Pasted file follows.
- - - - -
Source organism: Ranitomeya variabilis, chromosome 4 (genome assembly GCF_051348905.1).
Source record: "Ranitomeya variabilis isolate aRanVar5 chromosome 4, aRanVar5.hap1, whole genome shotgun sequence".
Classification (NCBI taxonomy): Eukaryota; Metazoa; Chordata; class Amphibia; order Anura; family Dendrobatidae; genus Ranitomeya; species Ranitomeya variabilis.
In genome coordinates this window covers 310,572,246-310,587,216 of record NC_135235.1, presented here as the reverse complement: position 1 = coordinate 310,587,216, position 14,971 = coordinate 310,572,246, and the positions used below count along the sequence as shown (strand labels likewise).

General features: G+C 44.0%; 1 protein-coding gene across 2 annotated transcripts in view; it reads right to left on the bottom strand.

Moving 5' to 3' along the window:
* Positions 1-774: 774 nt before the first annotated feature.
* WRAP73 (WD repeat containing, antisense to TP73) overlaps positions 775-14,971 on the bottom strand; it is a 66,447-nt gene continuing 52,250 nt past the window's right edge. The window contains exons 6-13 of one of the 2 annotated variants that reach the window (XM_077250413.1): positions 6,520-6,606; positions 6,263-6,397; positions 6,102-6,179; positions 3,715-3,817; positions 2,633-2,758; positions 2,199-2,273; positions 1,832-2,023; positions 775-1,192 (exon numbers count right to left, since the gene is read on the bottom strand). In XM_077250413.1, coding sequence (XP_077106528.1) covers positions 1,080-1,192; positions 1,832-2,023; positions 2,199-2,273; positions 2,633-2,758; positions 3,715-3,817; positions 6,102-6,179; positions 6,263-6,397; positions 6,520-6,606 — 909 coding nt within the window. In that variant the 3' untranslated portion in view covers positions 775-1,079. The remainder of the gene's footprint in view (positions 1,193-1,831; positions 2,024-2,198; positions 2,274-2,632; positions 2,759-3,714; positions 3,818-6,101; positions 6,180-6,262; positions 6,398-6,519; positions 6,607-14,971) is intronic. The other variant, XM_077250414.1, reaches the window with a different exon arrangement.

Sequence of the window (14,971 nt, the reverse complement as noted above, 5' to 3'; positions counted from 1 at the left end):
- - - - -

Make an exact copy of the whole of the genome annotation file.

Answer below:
Source organism: Ranitomeya variabilis, chromosome 4 (genome assembly GCF_051348905.1).
Source record: "Ranitomeya variabilis isolate aRanVar5 chromosome 4, aRanVar5.hap1, whole genome shotgun sequence".
Classification (NCBI taxonomy): Eukaryota; Metazoa; Chordata; class Amphibia; order Anura; family Dendrobatidae; genus Ranitomeya; species Ranitomeya variabilis.
In genome coordinates this window covers 310,572,246-310,587,216 of record NC_135235.1, presented here as the reverse complement: position 1 = coordinate 310,587,216, position 14,971 = coordinate 310,572,246, and the positions used below count along the sequence as shown (strand labels likewise).

General features: G+C 44.0%; 1 protein-coding gene across 2 annotated transcripts in view; it reads right to left on the bottom strand.

Moving 5' to 3' along the window:
* Positions 1-774: 774 nt before the first annotated feature.
* WRAP73 (WD repeat containing, antisense to TP73) overlaps positions 775-14,971 on the bottom strand; it is a 66,447-nt gene continuing 52,250 nt past the window's right edge. The window contains exons 6-13 of one of the 2 annotated variants that reach the window (XM_077250413.1): positions 6,520-6,606; positions 6,263-6,397; positions 6,102-6,179; positions 3,715-3,817; positions 2,633-2,758; positions 2,199-2,273; positions 1,832-2,023; positions 775-1,192 (exon numbers count right to left, since the gene is read on the bottom strand). In XM_077250413.1, coding sequence (XP_077106528.1) covers positions 1,080-1,192; positions 1,832-2,023; positions 2,199-2,273; positions 2,633-2,758; positions 3,715-3,817; positions 6,102-6,179; positions 6,263-6,397; positions 6,520-6,606 — 909 coding nt within the window. In that variant the 3' untranslated portion in view covers positions 775-1,079. The remainder of the gene's footprint in view (positions 1,193-1,831; positions 2,024-2,198; positions 2,274-2,632; positions 2,759-3,714; positions 3,818-6,101; positions 6,180-6,262; positions 6,398-6,519; positions 6,607-14,971) is intronic. The other variant, XM_077250414.1, reaches the window with a different exon arrangement.

Sequence of the window (14,971 nt, the reverse complement as noted above, 5' to 3'; positions counted from 1 at the left end):